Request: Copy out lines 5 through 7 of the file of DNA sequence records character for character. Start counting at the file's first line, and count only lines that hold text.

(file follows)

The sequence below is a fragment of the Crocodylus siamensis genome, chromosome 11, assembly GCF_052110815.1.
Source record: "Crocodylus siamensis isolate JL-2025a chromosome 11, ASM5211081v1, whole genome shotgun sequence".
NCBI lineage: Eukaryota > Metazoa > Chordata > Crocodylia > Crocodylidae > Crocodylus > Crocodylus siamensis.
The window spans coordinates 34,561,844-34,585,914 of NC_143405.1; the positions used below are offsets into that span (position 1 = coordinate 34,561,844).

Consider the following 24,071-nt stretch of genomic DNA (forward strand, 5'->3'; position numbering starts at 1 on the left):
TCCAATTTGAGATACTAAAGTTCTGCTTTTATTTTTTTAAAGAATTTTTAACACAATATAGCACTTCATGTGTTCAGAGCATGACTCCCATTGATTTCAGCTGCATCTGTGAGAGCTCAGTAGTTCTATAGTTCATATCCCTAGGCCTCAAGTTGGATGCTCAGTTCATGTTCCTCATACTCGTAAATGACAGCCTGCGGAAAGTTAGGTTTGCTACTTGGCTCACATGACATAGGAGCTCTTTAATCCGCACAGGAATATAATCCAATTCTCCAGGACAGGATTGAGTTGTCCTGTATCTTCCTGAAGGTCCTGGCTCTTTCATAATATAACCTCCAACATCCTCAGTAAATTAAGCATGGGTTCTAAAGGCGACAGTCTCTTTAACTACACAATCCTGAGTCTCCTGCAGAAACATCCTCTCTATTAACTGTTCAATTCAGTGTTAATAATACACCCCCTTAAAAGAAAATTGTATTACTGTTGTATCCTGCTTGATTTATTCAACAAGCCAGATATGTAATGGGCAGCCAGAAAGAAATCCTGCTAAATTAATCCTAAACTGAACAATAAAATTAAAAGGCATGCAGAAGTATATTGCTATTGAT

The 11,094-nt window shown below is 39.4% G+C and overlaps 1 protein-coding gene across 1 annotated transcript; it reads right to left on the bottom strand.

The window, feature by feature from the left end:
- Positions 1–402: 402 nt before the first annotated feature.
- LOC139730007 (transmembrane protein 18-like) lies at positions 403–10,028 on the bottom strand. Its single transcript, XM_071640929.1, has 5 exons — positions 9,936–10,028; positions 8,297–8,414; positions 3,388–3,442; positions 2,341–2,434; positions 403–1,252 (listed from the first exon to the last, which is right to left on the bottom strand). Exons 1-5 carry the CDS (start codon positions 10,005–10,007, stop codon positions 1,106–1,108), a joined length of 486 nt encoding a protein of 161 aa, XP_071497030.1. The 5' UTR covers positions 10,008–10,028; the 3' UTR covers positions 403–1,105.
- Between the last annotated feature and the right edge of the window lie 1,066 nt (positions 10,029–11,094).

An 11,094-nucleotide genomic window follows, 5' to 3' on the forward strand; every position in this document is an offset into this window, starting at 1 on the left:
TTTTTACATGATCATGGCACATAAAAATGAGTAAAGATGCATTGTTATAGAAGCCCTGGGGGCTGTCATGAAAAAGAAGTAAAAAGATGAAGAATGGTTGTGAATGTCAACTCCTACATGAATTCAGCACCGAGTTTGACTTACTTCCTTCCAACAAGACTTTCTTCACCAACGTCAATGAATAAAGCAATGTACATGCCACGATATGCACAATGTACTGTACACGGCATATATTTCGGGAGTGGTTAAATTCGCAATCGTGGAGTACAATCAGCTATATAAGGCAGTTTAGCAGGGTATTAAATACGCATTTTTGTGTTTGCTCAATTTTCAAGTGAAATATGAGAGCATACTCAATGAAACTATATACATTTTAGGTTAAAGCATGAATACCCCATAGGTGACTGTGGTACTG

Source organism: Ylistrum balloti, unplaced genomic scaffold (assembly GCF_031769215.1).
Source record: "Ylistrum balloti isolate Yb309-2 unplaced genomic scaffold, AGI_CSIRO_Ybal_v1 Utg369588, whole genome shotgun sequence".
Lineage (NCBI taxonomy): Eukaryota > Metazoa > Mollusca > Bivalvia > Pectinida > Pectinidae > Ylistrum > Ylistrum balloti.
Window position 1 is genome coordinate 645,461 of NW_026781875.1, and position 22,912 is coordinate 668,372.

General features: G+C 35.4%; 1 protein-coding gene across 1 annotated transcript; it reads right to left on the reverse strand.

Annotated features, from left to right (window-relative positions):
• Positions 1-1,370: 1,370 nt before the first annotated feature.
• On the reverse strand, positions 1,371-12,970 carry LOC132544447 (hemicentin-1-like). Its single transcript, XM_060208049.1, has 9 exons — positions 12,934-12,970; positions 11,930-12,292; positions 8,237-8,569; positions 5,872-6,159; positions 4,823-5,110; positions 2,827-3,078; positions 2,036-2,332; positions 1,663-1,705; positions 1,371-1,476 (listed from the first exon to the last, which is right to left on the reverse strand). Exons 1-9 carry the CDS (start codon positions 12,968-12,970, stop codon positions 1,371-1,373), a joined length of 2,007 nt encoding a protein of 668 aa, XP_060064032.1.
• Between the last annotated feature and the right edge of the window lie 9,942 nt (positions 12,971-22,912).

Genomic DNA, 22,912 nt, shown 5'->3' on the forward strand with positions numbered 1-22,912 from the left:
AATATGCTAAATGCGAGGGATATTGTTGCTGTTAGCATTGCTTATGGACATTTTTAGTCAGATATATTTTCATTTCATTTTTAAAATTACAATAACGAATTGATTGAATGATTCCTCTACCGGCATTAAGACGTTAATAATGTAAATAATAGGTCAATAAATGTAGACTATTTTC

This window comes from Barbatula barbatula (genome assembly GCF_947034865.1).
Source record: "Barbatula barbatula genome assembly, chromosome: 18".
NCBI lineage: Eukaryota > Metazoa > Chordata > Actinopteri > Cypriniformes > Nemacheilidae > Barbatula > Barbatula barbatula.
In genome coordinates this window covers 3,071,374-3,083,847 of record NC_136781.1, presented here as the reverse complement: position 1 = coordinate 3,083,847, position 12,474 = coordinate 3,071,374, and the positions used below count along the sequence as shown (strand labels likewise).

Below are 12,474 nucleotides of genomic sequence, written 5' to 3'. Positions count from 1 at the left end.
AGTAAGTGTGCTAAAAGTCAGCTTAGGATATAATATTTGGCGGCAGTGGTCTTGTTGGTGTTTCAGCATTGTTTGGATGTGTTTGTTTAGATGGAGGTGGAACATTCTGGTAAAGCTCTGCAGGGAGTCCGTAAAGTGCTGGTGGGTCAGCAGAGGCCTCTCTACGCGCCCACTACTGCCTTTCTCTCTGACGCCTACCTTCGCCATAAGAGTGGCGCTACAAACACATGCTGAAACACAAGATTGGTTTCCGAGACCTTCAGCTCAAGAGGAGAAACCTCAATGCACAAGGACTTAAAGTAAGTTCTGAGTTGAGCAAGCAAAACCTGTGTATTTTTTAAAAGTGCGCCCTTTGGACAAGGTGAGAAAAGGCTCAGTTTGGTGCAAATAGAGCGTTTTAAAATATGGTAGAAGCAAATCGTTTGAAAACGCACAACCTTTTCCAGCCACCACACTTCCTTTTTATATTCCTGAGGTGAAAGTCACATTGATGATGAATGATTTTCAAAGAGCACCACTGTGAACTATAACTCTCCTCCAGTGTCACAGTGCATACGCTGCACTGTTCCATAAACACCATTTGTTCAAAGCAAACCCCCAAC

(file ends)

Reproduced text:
Consider the following 24,071-nt stretch of genomic DNA (forward strand, 5'->3'; position numbering starts at 1 on the left):
TCCAATTTGAGATACTAAAGTTCTGCTTTTATTTTTTTAAAGAATTTTTAACACAATATAGCACTTCATGTGTTCAGAGCATGACTCCCATTGATTTCAGCTGCATCTGTGAGAGCTCAGTAGTTCTATAGTTCATATCCCTAGGCCTCAAGTTGGATGCTCAGTTCATGTTCCTCATACTCGTAAATGACAGCCTGCGGAAAGTTAGGTTTGCTACTTGGCTCACATGACATAGGAGCTCTTTAATCCGCACAGGAATATAATCCAATTCTCCAGGACAGGATTGAGTTGTCCTGTATCTTCCTGAAGGTCCTGGCTCTTTCATAATATAACCTCCAACATCCTCAGTAAATTAAGCATGGGTTCTAAAGGCGACAGTCTCTTTAACTACACAATCCTGAGTCTCCTGCAGAAACATCCTCTCTATTAACTGTTCAATTCAGTGTTAATAATACACCCCCTTAAAAGAAAATTGTATTACTGTTGTATCCTGCTTGATTTATTCAACAAGCCAGATATGTAATGGGCAGCCAGAAAGAAATCCTGCTAAATTAATCCTAAACTGAACAATAAAATTAAAAGGCATGCAGAAGTATATTGCTATTGAT

The 11,094-nt window shown below is 39.4% G+C and overlaps 1 protein-coding gene across 1 annotated transcript; it reads right to left on the bottom strand.